What’s the best wireless network security for our small business wireless network?
In his SearchMidMarketSecurity tip "Enabling the best WiFi security for SMBs without hurting usability," Mike Chappel describes small business use of WPA2-Personal (PSK) and WPA2-Enterprise (802.1X). WPA2-Personal typically uses a shared passphrase to authenticate everyone connected to the same WLAN, while WPA2-Enterprise typically authenticates individuals based on their own credentials – a machine certificate, a Windows username/password, a SecurID token, etc.
As Mike noted, WPA2-Enterprise can be challenging for small businesses because it requires a RADIUS server, linked to an account database containing user credentials that must be configured into every Wi-Fi client. Two implementation options that make WPA2-Enterprise more palatable to SMBs are an AP or WLAN controller with an embedded RADIUS server, or a hosted (or cloud-based) RADIUS service. These options are perfect for many SMBs, and are often well worth the associated effort or cost to achieve more robust, granular WLAN security.
However, both still require configuring Wi-Fi clients (802.1X supplicants) to recognize and accept the server's certificate and respond to the Extensible Authentication Protocol (EAP) type expected by that RADIUS server. This configuration isn't rocket science, but it isn't as easy as typing a passphrase. Because 802.1X requires at least a server certificate, it can be harder to configure on devices with limited GUIs (like smartphones or wireless printers). Finally, 802.1X problems can be a bear to troubleshoot.
SMBs that consider but conclude that they really cannot step up to WPA2-Enterprise (802.1X) should know there are ways to make better, safer use of WPA2-Personal (PSK). For starters, PSK security is heavily dependent on the length and strength of your chosen passphrase. Use a mixed-case passphrase that is at least 20 characters long, avoiding words found in dictionaries, in conjunction with an unusual SSID. To test the strength of your WPA2-Personal passphrase, run it through an on-line WPA Cracker.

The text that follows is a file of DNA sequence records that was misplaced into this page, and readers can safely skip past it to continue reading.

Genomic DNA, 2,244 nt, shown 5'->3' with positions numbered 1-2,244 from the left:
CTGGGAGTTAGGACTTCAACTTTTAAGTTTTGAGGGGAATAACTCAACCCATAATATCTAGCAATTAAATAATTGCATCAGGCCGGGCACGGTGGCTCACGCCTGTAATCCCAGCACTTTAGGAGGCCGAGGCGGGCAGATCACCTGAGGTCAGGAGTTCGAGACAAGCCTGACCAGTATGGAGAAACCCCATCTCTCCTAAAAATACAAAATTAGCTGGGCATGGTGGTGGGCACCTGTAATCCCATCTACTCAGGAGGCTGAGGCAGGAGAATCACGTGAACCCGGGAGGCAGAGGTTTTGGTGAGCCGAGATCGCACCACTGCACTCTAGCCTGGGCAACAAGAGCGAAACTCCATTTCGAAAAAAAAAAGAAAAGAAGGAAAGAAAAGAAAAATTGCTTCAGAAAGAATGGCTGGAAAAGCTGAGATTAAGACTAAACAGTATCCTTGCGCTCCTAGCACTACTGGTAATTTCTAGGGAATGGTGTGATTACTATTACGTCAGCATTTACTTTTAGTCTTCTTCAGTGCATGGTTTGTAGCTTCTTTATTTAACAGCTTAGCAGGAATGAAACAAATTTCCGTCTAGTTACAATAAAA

However, even a strong passphrase is still vulnerable to shared password risks – for example, giving the passphrase to someone who shouldn't have it, or having to change the passphrase if an employee is fired or loses a laptop. To circumvent these concerns, consider using APs that support dynamic per-user passphrases. The 802.11 standards do not require every client to use the same PSK; some vendors have capitalized on this by issuing unique passphrases to every user. Per-user passphrases deter insider attacks (like decrypting other user's traffic). Dynamic per-user passphrases can also be time-bounded, so that guests only have access for a limited period of time. Some implementations can even help visitors or helpdesks register for dynamic passphrases to simplify generation and distribution. To learn more, check out Aerohive's Private PSK and Ruckus' Dynamic PSK solutions.
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